Monday, October 27, 2014

CFP for next year's CCA conference is live, deadline Dec. 12

Cut + paste and abridged from the original, as posted to the CCA mailing list last week:

Call for Papers
Canadian Communication Association (CCA) Annual Conference 2015
June 3, 4, 5 2015.
University of Ottawa,
Ottawa, Ontario

“Capital Ideas” is the theme of the Canadian Federation for the Humanities and Social Sciences (CFHSS) 2015 Congress within which the Canadian Communication Association (CCA) will hold its Annual Conference, June 3-5 at the University of Ottawa, Ontario (http://congress2015.ca). We are calling for proposals that explore, critique and extend this theme as well as for proposals on any other themes relevant to Communication Studies.
We invite scholars and professionals to submit proposals that develop the range and depth of scholarship in communication studies. Proposals may take the form of:

Deadline for Submission of Proposals

  • Single-paper presentations – Regular stream: December 12, 2014
  • Panels (maximum of 4 papers): December 12, 2014
  • Roundtables or Workshops: December 12, 2014
  • Single-paper presentations – Graduate Master’s Sessions (Optional for Master’s students only): December 12, 2014. NOTE: Deadline for Submission of Completed Papers (Graduate Master's Sessions ONLY): May 1, 2015

In order to facilitate discussion and debate about the changing university and the realities of precarious employment at universities in general (part-time, Contract Academic Staff, adjunct, limited term, etc.) and in Communication Studies in particular, we encourage submission of proposals for panels, individual papers, or roundtables on this topic.

Submission Details
In order to present a paper at the conference, you must be a member of the Canadian Communication Association. Membership dues must be paid by March 2nd 2015 in order to be included in the final program. If you are not already a member and wish to join the CCA, please visit the Membership section of the CCA website (http://www.acc-cca.ca/onlineapplication/)

Proposals can be submitted online at https://www.openconf.org/CCA2015 or http://www.acc-cca.ca

[...]

Important Deadlines
Submission of proposals: December 12, 2014

Beaverbrook Media@McGill Student Paper Prize:  April 1, 2015
Nominated papers should be sent electronically (.pdf format) to Prof. Penelope Ironstone, CCA President (pironstone@wlu.ca). Title page must indicate paper’s title, the author’s name, contact info, university affiliation, and degree status.

Gertrude J. Robinson Book Prize: March 2, 2015
Nominations should be sent electronically to Prof. Penelope Ironstone, CCA President (pironstone@wlu.ca), and must indicate the book’s title, author, publisher, date of publication and author’s complete affiliation and contact information.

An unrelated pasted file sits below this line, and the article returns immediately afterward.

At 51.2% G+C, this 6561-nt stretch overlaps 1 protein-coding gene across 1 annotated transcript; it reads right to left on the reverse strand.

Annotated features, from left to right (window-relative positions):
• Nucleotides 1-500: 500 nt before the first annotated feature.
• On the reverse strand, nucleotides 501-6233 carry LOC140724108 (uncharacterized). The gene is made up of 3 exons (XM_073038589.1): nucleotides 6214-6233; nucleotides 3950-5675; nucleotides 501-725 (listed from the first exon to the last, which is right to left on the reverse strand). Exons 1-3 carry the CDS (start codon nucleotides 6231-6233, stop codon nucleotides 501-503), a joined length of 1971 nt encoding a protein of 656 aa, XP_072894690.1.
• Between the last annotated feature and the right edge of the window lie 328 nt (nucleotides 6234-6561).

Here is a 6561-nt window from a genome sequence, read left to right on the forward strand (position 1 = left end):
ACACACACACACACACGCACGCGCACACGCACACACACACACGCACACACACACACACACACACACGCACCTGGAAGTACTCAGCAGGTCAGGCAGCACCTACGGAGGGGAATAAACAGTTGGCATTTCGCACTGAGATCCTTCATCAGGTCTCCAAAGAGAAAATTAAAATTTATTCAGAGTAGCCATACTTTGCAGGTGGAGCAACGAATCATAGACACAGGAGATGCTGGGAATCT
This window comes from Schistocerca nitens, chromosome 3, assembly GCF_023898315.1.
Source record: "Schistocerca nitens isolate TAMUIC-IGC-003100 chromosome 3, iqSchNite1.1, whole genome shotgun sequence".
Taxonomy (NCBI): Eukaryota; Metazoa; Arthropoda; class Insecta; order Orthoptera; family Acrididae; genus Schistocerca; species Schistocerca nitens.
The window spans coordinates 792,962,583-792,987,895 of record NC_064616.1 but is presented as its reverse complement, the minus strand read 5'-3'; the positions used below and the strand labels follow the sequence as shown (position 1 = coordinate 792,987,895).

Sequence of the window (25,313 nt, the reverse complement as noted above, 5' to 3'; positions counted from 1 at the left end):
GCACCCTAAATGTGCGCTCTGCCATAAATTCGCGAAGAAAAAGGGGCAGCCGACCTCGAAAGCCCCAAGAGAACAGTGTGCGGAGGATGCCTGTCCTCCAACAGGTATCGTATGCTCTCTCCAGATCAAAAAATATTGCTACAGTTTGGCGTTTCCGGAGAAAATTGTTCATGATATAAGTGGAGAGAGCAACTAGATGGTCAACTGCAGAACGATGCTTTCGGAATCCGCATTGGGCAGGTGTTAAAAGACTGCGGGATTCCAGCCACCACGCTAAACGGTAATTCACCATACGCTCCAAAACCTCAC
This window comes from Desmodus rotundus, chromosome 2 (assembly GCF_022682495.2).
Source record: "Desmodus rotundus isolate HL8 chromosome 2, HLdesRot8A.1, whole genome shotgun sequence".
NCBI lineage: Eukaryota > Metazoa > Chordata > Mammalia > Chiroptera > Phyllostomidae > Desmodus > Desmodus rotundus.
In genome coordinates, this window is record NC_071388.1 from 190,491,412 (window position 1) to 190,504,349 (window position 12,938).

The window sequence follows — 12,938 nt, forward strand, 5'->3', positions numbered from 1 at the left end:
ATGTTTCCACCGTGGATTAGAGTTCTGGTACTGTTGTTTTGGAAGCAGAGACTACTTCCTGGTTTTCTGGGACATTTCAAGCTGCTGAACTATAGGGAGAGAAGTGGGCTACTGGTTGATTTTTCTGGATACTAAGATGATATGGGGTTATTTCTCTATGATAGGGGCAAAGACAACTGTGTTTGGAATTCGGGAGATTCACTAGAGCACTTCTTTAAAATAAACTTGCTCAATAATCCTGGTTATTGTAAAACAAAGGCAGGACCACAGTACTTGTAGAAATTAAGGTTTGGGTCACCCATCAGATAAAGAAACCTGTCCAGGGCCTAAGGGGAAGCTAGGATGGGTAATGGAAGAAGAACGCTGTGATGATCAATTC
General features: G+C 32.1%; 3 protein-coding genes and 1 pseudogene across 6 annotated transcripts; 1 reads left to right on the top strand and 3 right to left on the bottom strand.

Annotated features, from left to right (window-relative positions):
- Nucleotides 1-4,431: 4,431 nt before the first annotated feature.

[NOTE from SMG: Additional, detailed info and submission guidelines can be found in the original CFP, and on the conference website(s) listed above.]

Tuesday, October 14, 2014

Configuring the Child Player: New Article Out, Online First, in Science, Technology & Human Values Journal

I am super excited to announce that I have a new article appearing in an upcoming issue of Science, Technology & Human Values journal, entitled "Configuring the Child Player." In the meantime, the article has already been published on the journal's website through the publisher's "Online First" program. Subscription to the journal, publisher or database is required to access the article in full, but anyone can view the abstract here (which I've also reproduced in full below :).

I'm extremely pleased and honoured to have had one of my articles accepted in STHV - it's a journal that I regularly read and have enormous respect for, and it's widely considered to be THE journal for science & technology studies (STS) research and theoretical contributions, which is particularly important for this piece (which engages very directly with STS theories).

Abstract:
Scholars from various disciplines have explored the powerful symbolic function that children occupy within public discourses of technology, but less attention has been paid to the role this plays in the social shaping of the technologies themselves. Virtual worlds present a unique site for studying how ideas about children become embedded in the artifacts adults make for them. This article argues that children’s virtual worlds are fundamentally negotiated spaces in which broader aspirations and anxieties about children’s relationships with play, technology, consumer culture, and the public sphere resurface as “configurations” of an imagined, ideal child player. The article begins with a brief overview of the children's virtual worlds phenomenon, followed by a discussion of related research on children’s play and play technologies. Findings from a case study of six commercial, game-themed virtual worlds targeted specifically to children are then presented, with a focus on how these artifacts configure their child players in highly ideological and normative ways, wherein play is narrowly defined in accordance with a neoromantic, consumerist ethos. The article aims to uncover the hidden politics inscribed within a particular genre of children’s technology and to explore some of the implications for children’s digital play.